There are others issues involved here that will become more apparent with time.
Daniel Headrick’s Power Over Peoples: Technology, Environments, and Western Imperialism 1400 to the Present fits into the author’s broader explorations on the relationship between technology, social change, and state power as explored in Tools of Empire (1981), Tentacles of Progress (1988), and The Invisible Weapon (1991). Collectively, these works help us to better understand the ways technology shapes state power and impacts the relationship between technocratic elites and those that they seek to subdue.
In this work, Headrick approaches the subject of how the power of technology over environment translates into Western efforts to expand and subjugate populations lacking the tools to fend off these incursions. Relying largely on themes characteristic of the anti-deterministic camp, Headrick makes a strong case against viewing technology as the sole reason for Western power over colonial subjects. In summary, Headrick argues that technological mastery translates into control over environment–and by extension people–who resisted Western hegemony using innovated, borrowed, and emulated technological responses.
Using a narrative approach, Headrick is responding to hubris regarding the technological achievement of the ‘West over the rest’. He urges the reader not to make the conclusion that all technological showdowns were predetermined in the West’s favor but rather he engages several patterns that challenge popular misconceptions about the historical role of technology.
First, he counters how readers tend to take a presentist approach to Western technological superiority, forgetting that technological advances in the present are a relatively recent phenomenon (mid-fifteenth century) in the long narrative of human history. Secondly, he urges us to consider that technologies are rarely evenly distributed but that their asymmetrical accumulation yield advantages of power over environment and by extension people. These powers are compounded by time and become important historical force because they tend to compel the extension of power and further development of new technologies. However, in Headrick’s assessment, technological advancement can present the illusion of self-fulfilling prophecies of cultural, ethnic, and or racial superiority damning those blessed with technological might to the path of eternal escalation. Lastly, he urges us to consider a connection between Western arrogance (relying on the work of Michael Adas) in the search for technological advantage and motives for imperialism.
This work relies largely on existing secondary sources to support these claims. Periodically there are important vignettes, that taken in the context of the original writer do not present the same perspective as when intertwined in Headrick’s narrative. For example, the first two chapters are largely reassessments of previously existing work on the role of naval exploration and navigation in Western imperialism. These chapters present no new factual information per se but they do create a new narrative that challenges what many have thought about as a simple explanation for European mastery of the seas. They get the reader to consider the possibilities of alternative futures based on the presence of advanced navigation technologies in many nations who are considered technologically irrelevant today. Importantly, he takes up the complex issue of why European navigational technologies translated into the extension of state power over foreign lands and people. For Headrick, Western Imperialism is not a matter of destiny but something more complex.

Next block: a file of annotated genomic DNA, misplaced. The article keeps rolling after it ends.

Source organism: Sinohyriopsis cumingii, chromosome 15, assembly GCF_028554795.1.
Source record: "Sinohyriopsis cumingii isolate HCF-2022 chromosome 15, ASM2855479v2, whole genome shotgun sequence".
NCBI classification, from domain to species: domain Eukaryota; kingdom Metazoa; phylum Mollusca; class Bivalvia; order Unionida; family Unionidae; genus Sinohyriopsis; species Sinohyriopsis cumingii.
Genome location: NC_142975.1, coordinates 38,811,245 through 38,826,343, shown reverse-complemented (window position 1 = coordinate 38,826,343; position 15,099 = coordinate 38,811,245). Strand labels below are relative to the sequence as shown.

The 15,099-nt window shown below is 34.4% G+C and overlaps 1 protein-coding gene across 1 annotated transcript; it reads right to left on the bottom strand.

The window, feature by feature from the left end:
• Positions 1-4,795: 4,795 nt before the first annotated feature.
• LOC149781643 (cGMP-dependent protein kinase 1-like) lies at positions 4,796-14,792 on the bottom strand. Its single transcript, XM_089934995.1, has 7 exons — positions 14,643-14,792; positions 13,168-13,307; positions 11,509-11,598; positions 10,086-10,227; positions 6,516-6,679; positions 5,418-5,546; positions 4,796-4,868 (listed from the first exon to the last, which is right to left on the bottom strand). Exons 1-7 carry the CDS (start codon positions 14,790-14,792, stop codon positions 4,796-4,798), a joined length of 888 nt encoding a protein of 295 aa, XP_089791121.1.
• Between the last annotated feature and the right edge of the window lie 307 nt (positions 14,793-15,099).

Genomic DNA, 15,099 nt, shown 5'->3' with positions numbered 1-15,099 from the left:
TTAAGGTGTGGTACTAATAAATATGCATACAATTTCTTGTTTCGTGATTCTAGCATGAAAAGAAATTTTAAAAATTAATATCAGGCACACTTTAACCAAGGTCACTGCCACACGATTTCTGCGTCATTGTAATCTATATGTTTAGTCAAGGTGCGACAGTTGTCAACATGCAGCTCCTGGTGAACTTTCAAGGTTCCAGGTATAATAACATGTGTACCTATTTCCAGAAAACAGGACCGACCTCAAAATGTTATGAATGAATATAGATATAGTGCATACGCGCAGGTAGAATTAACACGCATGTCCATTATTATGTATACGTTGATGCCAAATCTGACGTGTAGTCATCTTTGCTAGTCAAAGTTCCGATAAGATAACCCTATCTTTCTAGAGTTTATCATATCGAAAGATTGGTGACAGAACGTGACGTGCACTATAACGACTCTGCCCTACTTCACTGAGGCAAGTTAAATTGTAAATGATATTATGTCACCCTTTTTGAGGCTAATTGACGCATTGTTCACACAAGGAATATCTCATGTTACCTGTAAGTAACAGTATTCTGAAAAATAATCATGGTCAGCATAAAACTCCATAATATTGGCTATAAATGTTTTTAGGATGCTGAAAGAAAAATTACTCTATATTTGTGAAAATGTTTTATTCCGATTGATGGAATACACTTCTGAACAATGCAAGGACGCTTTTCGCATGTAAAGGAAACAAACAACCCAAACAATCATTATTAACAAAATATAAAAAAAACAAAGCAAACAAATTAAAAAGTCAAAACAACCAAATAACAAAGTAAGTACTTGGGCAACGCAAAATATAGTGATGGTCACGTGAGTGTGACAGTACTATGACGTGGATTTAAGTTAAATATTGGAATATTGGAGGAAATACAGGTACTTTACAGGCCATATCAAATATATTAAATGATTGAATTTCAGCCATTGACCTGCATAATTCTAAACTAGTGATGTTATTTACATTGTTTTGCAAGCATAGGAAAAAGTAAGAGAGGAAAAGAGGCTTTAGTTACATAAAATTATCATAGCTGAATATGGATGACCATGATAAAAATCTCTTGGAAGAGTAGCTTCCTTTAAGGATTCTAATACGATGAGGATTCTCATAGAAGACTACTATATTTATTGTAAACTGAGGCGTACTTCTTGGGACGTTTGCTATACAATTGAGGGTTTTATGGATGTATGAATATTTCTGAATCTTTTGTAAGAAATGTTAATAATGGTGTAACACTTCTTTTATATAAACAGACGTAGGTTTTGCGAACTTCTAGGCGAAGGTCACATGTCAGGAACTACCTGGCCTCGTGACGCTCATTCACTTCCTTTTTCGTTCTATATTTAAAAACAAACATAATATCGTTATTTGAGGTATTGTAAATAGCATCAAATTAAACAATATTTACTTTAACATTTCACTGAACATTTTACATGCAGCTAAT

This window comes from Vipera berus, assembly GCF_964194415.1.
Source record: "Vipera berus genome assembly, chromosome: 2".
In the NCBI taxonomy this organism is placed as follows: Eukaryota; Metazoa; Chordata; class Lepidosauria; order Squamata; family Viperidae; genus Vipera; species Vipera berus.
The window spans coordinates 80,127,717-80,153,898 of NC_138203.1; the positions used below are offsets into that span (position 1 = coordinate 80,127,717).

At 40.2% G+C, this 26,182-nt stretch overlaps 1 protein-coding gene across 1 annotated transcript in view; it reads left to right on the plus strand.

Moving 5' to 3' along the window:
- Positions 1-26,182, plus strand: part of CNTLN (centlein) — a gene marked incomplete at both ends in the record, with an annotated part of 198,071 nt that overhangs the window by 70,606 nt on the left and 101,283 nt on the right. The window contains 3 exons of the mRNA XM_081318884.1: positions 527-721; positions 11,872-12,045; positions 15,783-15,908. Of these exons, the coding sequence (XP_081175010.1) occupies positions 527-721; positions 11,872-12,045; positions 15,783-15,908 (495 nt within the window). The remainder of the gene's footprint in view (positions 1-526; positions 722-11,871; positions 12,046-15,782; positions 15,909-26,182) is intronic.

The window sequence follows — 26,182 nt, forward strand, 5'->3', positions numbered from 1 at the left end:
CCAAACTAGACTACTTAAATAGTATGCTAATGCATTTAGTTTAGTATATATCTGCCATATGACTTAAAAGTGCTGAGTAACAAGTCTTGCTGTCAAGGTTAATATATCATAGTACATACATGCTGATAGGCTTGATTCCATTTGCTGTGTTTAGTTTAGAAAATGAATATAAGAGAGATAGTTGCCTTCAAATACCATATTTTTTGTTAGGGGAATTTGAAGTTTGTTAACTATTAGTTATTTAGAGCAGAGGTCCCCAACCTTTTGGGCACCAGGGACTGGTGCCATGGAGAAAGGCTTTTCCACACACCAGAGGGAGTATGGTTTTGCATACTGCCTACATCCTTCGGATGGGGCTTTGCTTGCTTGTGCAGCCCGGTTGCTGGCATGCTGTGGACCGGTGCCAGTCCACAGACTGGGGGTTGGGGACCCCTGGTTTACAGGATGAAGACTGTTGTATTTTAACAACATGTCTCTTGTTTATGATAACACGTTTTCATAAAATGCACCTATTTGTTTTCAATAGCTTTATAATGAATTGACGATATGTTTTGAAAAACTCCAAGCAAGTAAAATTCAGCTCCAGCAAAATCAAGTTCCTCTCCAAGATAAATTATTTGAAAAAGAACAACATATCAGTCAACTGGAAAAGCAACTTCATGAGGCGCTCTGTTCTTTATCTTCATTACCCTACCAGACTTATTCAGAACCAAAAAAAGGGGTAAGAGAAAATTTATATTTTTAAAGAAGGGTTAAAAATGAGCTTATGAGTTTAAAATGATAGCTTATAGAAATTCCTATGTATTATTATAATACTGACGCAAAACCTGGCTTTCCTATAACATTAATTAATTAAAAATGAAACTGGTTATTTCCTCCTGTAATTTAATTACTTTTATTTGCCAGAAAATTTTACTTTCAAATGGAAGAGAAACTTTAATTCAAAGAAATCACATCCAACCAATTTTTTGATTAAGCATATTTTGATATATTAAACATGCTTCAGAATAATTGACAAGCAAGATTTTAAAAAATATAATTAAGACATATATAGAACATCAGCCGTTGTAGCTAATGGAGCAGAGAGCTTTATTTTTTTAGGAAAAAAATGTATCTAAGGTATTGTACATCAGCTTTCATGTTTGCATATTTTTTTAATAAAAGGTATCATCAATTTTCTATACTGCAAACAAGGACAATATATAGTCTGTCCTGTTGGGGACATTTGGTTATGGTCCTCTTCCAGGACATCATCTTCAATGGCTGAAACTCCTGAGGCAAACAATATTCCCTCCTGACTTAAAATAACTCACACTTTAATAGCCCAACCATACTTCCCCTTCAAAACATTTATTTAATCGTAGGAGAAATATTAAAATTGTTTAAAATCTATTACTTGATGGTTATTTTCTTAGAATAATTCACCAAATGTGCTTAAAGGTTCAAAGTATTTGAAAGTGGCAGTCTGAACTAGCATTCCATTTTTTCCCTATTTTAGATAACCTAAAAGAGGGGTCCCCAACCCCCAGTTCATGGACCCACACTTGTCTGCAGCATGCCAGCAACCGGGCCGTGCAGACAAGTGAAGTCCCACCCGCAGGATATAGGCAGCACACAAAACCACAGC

Towards the middle and end of the book, Headrick picks up themes addressing how Western nations often came to equate technological superiority with cultural superiority. Importantly, he illustrates how these views can be misleading as technology does not emerge in a vacuum but in a shared process of innovation. He demonstrates how people who were thought to be technologically and culturally inferior were often quite adept at using new technologies to thwart their more technologically advanced adversaries. For example, in Chapter 3 and 4, Headrick’s discussion of the uses of horses as a military technology against Native Americans and the complete failure of horses in colonial projects in Africa are two examples that contradict popular belief.
His interpretations of technology are supported by the evidence used but because the sources tend to be secondary sources based on primary state accounts, we tend to see very little from the perspective of those who were the victims of Western technology. For example, in addressing the problem of a self-perpetuating cycle of arrogance and conquest, Headrick urges us to consider the British invasion of Afghanistan by Lord Auckland. He narrates how the failed attempt to hold Kabul was not only a question of incompetence on the side of the British but an example of how technological might is not generally transferable to different environmental contexts and particularly how ineffective it is in asymmetrical warfare. We see brief profiles of the technologically-besieged such as Abd al-Qadir, Sheykh Mansur, and Samori Toure but most of the insights we have are related to the European descriptions of these encounters and their tools.
Before we are too critical of this shortcoming, Headrick’s selection of events and perspectives can be better understood by examining the kinds of sources he employed. As previously mentioned, the most important sources to his argument are established secondary accounts of primary sources that are definitely skewed toward the powerful. However, Power Over Peoples is quite effective at examining these perspectives in light of a broader history to pull out paradoxes that complicate previous interpretations if taken at face value. Headrick is quite adept at this process, making the sources consulted adequate for this study.